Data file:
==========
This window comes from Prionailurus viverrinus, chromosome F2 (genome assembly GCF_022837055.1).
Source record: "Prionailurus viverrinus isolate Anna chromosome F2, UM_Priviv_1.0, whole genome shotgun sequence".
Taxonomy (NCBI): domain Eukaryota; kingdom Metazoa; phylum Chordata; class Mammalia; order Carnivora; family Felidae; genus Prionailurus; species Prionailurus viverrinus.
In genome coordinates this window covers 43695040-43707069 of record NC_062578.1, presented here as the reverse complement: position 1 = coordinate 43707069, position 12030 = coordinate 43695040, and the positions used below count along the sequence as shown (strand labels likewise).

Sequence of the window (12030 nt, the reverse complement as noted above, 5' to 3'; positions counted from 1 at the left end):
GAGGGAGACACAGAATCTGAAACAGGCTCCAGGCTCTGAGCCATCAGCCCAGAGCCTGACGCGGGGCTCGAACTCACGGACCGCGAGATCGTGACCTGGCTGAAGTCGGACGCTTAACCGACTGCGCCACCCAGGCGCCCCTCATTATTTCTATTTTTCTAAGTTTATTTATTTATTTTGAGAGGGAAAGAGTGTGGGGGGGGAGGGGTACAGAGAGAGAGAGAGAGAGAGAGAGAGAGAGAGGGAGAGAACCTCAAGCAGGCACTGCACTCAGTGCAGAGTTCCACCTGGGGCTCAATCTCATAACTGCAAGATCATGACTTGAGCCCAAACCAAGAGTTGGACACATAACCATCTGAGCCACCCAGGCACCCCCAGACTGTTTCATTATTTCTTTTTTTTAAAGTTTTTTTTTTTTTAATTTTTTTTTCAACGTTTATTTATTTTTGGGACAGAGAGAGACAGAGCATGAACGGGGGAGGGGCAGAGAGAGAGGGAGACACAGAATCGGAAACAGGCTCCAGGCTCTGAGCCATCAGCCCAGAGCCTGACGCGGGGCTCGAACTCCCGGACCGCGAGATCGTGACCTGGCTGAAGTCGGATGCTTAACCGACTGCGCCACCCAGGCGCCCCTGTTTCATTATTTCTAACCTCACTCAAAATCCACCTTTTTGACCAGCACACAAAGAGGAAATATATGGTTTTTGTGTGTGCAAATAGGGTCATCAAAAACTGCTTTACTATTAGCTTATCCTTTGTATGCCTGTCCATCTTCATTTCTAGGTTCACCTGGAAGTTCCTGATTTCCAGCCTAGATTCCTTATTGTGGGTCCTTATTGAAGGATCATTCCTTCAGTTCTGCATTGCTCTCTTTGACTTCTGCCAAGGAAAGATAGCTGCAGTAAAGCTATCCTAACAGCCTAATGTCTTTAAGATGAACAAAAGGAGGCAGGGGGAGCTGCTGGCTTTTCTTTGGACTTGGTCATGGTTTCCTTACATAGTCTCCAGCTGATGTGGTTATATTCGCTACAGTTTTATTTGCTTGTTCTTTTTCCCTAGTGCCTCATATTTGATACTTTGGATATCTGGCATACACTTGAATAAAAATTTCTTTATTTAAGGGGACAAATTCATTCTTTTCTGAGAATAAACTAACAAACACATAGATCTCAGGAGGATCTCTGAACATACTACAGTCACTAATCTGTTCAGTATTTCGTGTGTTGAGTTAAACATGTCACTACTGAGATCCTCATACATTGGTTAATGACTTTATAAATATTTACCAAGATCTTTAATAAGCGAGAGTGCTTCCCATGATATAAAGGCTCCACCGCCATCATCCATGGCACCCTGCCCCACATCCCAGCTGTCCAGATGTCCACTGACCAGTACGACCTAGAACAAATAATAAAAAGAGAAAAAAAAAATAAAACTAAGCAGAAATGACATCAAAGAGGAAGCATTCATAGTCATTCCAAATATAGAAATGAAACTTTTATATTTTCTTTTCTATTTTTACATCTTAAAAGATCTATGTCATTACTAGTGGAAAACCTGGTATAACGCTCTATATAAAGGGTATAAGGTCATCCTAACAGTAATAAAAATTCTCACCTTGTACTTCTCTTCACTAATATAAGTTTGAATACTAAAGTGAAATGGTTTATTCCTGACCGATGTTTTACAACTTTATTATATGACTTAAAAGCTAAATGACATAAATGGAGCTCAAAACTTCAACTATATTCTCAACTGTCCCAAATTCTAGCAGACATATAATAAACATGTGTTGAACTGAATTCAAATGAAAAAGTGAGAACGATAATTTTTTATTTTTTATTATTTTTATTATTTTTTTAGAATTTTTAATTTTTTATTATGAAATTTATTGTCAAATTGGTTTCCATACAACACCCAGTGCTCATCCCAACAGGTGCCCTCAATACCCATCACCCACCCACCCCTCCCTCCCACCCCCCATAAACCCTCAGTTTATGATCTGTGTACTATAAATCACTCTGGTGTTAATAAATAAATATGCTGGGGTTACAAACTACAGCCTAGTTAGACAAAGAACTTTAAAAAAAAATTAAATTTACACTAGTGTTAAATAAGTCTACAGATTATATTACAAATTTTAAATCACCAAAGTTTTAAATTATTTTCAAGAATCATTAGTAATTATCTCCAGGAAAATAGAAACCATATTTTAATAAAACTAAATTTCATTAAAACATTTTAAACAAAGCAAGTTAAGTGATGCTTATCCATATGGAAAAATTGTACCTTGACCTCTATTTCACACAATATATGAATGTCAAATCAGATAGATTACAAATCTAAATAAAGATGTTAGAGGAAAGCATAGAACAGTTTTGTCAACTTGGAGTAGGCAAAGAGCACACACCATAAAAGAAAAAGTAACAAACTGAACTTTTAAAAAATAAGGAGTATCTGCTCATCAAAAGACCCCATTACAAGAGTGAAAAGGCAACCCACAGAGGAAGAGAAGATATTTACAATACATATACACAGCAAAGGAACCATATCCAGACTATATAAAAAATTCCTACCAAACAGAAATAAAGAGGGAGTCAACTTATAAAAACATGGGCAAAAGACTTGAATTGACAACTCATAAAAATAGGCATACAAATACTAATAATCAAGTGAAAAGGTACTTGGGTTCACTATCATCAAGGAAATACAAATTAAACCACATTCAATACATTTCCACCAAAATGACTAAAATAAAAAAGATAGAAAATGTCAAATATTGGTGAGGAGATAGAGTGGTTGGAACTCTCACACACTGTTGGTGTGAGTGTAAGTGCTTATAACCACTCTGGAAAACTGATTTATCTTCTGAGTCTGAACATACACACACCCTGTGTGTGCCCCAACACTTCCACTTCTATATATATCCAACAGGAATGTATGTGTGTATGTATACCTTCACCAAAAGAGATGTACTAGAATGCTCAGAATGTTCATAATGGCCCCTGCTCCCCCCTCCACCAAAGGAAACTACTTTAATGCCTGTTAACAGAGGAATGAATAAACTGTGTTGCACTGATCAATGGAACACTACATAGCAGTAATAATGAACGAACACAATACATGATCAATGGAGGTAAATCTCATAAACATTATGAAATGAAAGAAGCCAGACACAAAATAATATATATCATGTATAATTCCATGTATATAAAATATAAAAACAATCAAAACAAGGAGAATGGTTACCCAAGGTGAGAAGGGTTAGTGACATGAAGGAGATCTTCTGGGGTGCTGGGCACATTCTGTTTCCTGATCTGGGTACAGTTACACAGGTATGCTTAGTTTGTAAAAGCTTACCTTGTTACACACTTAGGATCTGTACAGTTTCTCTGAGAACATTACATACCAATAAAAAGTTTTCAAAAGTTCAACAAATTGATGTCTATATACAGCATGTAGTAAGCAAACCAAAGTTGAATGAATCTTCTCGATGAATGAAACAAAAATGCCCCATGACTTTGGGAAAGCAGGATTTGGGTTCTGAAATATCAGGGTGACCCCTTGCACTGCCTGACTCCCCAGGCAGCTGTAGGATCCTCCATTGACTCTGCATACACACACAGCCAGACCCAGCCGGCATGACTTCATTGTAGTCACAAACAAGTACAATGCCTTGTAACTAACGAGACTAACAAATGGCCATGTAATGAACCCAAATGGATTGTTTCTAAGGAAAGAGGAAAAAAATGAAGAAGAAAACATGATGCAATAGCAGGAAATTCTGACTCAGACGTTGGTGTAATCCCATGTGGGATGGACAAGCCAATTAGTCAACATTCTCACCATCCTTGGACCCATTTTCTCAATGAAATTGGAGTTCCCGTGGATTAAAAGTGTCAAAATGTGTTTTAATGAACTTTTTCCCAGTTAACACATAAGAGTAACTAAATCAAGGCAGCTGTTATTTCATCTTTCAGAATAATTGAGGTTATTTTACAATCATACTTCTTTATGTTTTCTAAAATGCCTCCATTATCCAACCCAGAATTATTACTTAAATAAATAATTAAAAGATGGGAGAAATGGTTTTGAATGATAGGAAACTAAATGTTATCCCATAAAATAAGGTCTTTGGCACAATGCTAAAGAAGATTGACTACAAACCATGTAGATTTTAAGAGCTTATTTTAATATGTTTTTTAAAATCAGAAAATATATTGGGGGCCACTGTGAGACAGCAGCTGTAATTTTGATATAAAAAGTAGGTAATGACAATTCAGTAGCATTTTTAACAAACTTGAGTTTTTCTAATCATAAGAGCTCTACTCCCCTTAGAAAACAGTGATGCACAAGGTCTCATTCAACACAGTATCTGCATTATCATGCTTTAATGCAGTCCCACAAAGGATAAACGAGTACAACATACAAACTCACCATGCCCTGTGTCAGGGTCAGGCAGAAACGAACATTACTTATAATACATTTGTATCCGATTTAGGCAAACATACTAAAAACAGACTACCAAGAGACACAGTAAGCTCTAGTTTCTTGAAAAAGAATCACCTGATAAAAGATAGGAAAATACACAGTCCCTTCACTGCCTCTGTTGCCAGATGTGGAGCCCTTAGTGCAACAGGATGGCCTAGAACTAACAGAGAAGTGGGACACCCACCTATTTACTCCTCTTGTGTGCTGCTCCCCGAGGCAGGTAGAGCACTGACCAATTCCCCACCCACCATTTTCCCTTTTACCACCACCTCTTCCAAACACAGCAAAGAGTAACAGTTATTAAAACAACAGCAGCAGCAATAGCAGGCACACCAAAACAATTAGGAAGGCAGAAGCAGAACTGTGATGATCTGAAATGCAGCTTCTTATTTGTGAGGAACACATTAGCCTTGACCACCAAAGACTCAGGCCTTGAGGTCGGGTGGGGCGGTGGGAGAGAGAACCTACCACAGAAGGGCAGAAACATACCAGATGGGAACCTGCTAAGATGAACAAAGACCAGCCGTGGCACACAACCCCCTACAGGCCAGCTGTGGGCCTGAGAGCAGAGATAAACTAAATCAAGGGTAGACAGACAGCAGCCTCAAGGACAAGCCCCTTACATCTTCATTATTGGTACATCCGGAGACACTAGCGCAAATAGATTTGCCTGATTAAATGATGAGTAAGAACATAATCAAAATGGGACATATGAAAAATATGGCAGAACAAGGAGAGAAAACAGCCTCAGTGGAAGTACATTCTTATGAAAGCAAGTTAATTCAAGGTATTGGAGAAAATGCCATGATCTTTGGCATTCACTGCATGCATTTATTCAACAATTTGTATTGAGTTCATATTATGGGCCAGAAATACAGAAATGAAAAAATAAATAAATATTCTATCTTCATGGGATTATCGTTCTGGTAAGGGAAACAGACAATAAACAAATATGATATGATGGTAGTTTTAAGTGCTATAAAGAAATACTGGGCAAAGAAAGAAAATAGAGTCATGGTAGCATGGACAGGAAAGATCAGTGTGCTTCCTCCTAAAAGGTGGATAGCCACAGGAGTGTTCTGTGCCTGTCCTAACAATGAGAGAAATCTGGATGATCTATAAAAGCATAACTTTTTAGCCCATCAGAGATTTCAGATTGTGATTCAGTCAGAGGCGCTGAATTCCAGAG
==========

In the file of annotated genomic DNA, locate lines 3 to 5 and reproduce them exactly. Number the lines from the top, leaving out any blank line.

Taxonomy (NCBI): domain Eukaryota; kingdom Metazoa; phylum Chordata; class Mammalia; order Carnivora; family Felidae; genus Prionailurus; species Prionailurus viverrinus.
In genome coordinates this window covers 43695040-43707069 of record NC_062578.1, presented here as the reverse complement: position 1 = coordinate 43707069, position 12030 = coordinate 43695040, and the positions used below count along the sequence as shown (strand labels likewise).

Sequence of the window (12030 nt, the reverse complement as noted above, 5' to 3'; positions counted from 1 at the left end):